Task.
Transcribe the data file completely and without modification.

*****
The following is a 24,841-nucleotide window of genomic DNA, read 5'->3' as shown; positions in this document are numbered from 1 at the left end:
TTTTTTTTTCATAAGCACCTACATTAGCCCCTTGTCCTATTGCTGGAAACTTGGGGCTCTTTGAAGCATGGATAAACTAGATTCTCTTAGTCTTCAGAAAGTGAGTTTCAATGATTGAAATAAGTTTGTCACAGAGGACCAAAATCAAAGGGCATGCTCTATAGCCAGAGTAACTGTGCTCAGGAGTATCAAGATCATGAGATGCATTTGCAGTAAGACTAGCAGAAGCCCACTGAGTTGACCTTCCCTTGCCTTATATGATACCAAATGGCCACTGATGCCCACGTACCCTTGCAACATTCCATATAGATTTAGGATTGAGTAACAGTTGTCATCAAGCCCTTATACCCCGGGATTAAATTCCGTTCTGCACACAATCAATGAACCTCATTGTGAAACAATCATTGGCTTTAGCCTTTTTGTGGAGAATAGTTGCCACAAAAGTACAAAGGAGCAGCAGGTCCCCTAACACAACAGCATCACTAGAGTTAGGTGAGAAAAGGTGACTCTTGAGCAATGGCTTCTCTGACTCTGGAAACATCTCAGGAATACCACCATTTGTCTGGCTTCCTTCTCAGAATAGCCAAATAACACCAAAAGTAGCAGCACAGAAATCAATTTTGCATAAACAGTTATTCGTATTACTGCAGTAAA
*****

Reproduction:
The following is a 24,841-nucleotide window of genomic DNA, read 5'->3' as shown; positions in this document are numbered from 1 at the left end:
TTTTTTTTTCATAAGCACCTACATTAGCCCCTTGTCCTATTGCTGGAAACTTGGGGCTCTTTGAAGCATGGATAAACTAGATTCTCTTAGTCTTCAGAAAGTGAGTTTCAATGATTGAAATAAGTTTGTCACAGAGGACCAAAATCAAAGGGCATGCTCTATAGCCAGAGTAACTGTGCTCAGGAGTATCAAGATCATGAGATGCATTTGCAGTAAGACTAGCAGAAGCCCACTGAGTTGACCTTCCCTTGCCTTATATGATACCAAATGGCCACTGATGCCCACGTACCCTTGCAACATTCCATATAGATTTAGGATTGAGTAACAGTTGTCATCAAGCCCTTATACCCCGGGATTAAATTCCGTTCTGCACACAATCAATGAACCTCATTGTGAAACAATCATTGGCTTTAGCCTTTTTGTGGAGAATAGTTGCCACAAAAGTACAAAGGAGCAGCAGGTCCCCTAACACAACAGCATCACTAGAGTTAGGTGAGAAAAGGTGACTCTTGAGCAATGGCTTCTCTGACTCTGGAAACATCTCAGGAATACCACCATTTGTCTGGCTTCCTTCTCAGAATAGCCAAATAACACCAAAAGTAGCAGCACAGAAATCAATTTTGCATAAACAGTTATTCGTATTACTGCAGTAAA